Stoney has five wonderful children and spends his free time reviewing restaurants and other things to do in Canton, Ohio.


A great reminder to not forget the small stuff!

While I'm a big proponent of using favicons, I would point out that by not having a favicon, that site actually stands out more to me in your list of bookmarks, each with colorful favicons (so many colorful favicons that they begin to blend together).

However, for most people an alarming number of the sites they bookmark don't have favicons. In one of my husband's bookmark folders, for example, he has 17 bookmarks, and only two sites have favicons. Now they stand out.

There have been many posts on favicons. And while I agree they require a very small effort to create, I don't think there's much value in them aside from the creator thinking they're cool. By the time someone has seen a favicon enough times to recognize it, they're no longer looking at the favicon.

And yes, I create a favicon for every site I work on :-)

I'm going to disagree with both Jordan and Marios (no suprise there!) From a marketing perspective the favicon is branding. It's also adds to the instant site identification.

Standing out can be a negative if you're standing out for being boring and bland. Site's that don't use favicons may stand out from those that do, but only because they haven't done the extra effort to brand themselves properly.

Any chance to market your brand is a good one! And it's not just in the address bar or in the favorites list that these icons stand out, it's also visible on each tab in FireFox. Even if it's a poor favicon it's still worth having.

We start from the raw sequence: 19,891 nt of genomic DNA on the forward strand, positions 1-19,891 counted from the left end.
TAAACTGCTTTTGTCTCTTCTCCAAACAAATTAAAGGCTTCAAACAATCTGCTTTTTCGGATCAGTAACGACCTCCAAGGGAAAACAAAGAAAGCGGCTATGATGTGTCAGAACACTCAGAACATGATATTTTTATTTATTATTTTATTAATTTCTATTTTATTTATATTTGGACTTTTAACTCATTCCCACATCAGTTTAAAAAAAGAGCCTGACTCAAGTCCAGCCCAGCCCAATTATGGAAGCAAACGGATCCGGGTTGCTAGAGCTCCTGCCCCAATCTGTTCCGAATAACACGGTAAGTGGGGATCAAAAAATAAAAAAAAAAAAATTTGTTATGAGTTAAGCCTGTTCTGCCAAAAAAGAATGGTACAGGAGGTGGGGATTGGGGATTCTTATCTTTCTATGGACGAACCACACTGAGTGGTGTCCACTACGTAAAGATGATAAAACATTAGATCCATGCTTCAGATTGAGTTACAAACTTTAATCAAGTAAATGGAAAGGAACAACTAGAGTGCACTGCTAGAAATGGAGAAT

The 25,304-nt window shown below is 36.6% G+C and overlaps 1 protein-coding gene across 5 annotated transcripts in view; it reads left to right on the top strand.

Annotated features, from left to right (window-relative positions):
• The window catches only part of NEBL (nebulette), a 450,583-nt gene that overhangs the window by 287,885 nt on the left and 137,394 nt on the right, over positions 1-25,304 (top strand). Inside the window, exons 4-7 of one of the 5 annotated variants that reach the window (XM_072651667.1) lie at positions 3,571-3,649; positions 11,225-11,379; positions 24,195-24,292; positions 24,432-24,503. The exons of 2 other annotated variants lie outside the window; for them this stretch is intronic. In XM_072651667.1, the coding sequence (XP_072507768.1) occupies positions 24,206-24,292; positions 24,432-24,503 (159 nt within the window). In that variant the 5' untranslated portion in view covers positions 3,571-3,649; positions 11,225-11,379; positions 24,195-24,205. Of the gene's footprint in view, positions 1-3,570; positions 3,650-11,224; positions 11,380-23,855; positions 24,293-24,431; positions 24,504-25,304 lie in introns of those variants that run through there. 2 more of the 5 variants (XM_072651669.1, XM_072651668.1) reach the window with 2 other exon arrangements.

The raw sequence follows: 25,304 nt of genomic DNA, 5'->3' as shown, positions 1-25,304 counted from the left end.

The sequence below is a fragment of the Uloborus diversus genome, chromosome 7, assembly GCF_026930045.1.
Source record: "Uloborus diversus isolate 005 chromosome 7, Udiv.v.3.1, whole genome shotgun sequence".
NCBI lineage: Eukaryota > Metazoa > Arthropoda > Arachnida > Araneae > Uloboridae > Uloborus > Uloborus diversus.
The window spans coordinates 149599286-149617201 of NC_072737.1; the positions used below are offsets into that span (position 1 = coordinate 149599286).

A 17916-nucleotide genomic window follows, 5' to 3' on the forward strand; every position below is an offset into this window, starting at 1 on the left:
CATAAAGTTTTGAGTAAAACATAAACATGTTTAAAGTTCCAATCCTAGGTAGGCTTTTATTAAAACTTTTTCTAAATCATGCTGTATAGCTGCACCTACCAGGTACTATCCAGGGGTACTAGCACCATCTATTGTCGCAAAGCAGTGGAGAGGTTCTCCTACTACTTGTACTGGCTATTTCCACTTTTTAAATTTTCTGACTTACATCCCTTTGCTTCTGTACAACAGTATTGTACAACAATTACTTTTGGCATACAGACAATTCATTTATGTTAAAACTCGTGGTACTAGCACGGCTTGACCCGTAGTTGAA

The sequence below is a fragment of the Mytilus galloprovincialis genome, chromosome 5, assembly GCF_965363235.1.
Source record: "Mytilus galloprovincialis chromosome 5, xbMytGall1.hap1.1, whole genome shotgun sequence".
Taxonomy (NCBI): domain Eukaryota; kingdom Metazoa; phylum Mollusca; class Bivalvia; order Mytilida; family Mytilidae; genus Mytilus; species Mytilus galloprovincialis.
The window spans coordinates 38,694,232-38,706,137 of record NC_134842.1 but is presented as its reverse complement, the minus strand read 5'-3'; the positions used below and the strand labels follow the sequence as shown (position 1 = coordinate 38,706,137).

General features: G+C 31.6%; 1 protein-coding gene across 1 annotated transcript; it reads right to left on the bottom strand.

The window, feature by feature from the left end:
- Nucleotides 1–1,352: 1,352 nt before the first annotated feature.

After all, what use is handing out marketing merchandise with no branding on it?

I didn't even realize how much I used favicon identification unconsciously until I read your article!

I have a zillion tools in my favourite's Tool Folder and whenever I scan through it for a search engine simulator I end up selecting To The Web's simulator. I just realized it's because their favicon jumps out at me more than the others in my list!

Robert, I agree completely!

Carolyn, that's a perfect example of the usefulness of a favicon. Heck, even if one doesn't jump out at you, it allows me to identify visually all my bookmarks, rather than having to read each one. That's priceless for people like me who don't like to read!

Great post Stoney. I agree - sometimes the little things can make a difference, especially when it comes to branding. I would venture an educated guess that users click on bookmarks with well-branded favicons more often than ones who don't have a favicon. It's such a simple thing to do, why leave it out?

It's just another thing to add to your website checklist to make yourself "fit in". Like creating a logo and layout, the challenge is getting something attractive, meaningful, and memorable.

I just got a favicon on all my sites...

I bet it does increase conversion rate slightly!

Thanks :)


Comments closed after 30 days to combat spam.

Search Engine Guide > Stoney deGeyter > A Little Favicon Goes a Long, Long Way